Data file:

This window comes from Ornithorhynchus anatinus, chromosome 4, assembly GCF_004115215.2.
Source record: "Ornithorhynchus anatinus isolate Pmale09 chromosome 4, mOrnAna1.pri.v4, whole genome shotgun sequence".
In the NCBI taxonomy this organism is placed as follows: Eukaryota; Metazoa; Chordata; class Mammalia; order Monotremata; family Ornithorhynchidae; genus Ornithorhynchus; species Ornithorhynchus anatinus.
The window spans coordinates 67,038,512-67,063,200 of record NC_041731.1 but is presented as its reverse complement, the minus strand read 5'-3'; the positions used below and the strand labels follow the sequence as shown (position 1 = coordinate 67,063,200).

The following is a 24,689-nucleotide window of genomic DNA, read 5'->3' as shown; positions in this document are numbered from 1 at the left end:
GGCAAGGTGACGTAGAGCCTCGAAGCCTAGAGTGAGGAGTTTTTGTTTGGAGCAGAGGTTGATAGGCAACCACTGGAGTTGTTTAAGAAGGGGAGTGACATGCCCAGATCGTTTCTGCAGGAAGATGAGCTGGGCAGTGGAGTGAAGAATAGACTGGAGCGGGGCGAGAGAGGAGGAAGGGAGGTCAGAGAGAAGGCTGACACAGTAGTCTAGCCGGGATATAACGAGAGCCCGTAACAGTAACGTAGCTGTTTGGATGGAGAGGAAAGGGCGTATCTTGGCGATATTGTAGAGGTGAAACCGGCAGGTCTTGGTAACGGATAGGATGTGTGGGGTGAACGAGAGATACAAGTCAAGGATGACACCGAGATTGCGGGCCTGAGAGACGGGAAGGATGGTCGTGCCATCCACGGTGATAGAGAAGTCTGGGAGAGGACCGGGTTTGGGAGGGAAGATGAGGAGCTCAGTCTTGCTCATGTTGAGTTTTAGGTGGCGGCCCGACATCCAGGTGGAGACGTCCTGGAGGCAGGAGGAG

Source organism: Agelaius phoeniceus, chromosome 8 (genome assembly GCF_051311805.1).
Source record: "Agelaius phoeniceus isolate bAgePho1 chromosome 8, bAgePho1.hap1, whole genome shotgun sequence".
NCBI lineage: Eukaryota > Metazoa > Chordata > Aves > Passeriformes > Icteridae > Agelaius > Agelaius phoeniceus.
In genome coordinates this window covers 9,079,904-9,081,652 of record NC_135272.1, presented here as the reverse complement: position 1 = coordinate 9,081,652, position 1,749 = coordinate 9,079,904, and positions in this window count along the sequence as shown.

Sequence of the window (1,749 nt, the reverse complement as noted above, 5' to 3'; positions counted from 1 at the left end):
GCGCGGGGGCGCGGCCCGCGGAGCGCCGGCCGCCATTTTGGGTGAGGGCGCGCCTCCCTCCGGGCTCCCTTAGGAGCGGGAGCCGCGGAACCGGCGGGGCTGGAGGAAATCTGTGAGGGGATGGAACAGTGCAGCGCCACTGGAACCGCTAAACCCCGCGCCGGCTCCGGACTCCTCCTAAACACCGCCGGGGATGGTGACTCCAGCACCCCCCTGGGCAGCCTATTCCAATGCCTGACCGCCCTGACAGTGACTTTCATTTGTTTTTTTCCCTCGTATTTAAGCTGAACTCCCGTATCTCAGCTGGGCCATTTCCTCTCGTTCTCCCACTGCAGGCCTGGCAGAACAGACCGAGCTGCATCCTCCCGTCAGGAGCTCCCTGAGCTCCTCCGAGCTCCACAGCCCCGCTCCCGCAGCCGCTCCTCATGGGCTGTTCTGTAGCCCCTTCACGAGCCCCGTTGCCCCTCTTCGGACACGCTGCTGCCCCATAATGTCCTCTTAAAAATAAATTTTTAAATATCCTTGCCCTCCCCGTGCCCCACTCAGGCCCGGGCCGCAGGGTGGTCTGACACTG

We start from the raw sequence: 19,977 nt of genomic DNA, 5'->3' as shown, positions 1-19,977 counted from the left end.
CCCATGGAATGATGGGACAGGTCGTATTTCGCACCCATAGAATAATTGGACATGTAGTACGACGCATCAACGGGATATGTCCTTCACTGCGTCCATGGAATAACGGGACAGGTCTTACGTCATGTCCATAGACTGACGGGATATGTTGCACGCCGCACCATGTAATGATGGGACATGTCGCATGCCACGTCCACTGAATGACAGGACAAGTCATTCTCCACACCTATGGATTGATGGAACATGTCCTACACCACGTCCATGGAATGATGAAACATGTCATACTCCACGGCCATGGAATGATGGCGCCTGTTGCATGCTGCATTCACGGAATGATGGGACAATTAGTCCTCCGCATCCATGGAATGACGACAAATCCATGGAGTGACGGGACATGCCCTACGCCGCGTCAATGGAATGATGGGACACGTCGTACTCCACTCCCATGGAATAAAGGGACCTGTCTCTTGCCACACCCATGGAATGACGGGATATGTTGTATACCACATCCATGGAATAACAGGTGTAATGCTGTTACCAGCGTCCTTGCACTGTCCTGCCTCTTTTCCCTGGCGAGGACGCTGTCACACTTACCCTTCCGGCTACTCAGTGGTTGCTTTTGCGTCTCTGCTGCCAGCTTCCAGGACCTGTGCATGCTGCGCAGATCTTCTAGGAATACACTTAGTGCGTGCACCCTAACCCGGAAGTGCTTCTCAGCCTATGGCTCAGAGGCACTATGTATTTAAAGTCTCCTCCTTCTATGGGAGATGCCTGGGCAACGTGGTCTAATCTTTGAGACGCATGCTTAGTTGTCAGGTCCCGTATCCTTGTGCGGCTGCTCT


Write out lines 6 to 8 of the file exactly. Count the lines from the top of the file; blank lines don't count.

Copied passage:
GGCAAGGTGACGTAGAGCCTCGAAGCCTAGAGTGAGGAGTTTTTGTTTGGAGCAGAGGTTGATAGGCAACCACTGGAGTTGTTTAAGAAGGGGAGTGACATGCCCAGATCGTTTCTGCAGGAAGATGAGCTGGGCAGTGGAGTGAAGAATAGACTGGAGCGGGGCGAGAGAGGAGGAAGGGAGGTCAGAGAGAAGGCTGACACAGTAGTCTAGCCGGGATATAACGAGAGCCCGTAACAGTAACGTAGCTGTTTGGATGGAGAGGAAAGGGCGTATCTTGGCGATATTGTAGAGGTGAAACCGGCAGGTCTTGGTAACGGATAGGATGTGTGGGGTGAACGAGAGATACAAGTCAAGGATGACACCGAGATTGCGGGCCTGAGAGACGGGAAGGATGGTCGTGCCATCCACGGTGATAGAGAAGTCTGGGAGAGGACCGGGTTTGGGAGGGAAGATGAGGAGCTCAGTCTTGCTCATGTTGAGTTTTAGGTGGCGGCCCGACATCCAGGTGGAGACGTCCTGGAGGCAGGAGGAG

Source organism: Agelaius phoeniceus, chromosome 8 (genome assembly GCF_051311805.1).
Source record: "Agelaius phoeniceus isolate bAgePho1 chromosome 8, bAgePho1.hap1, whole genome shotgun sequence".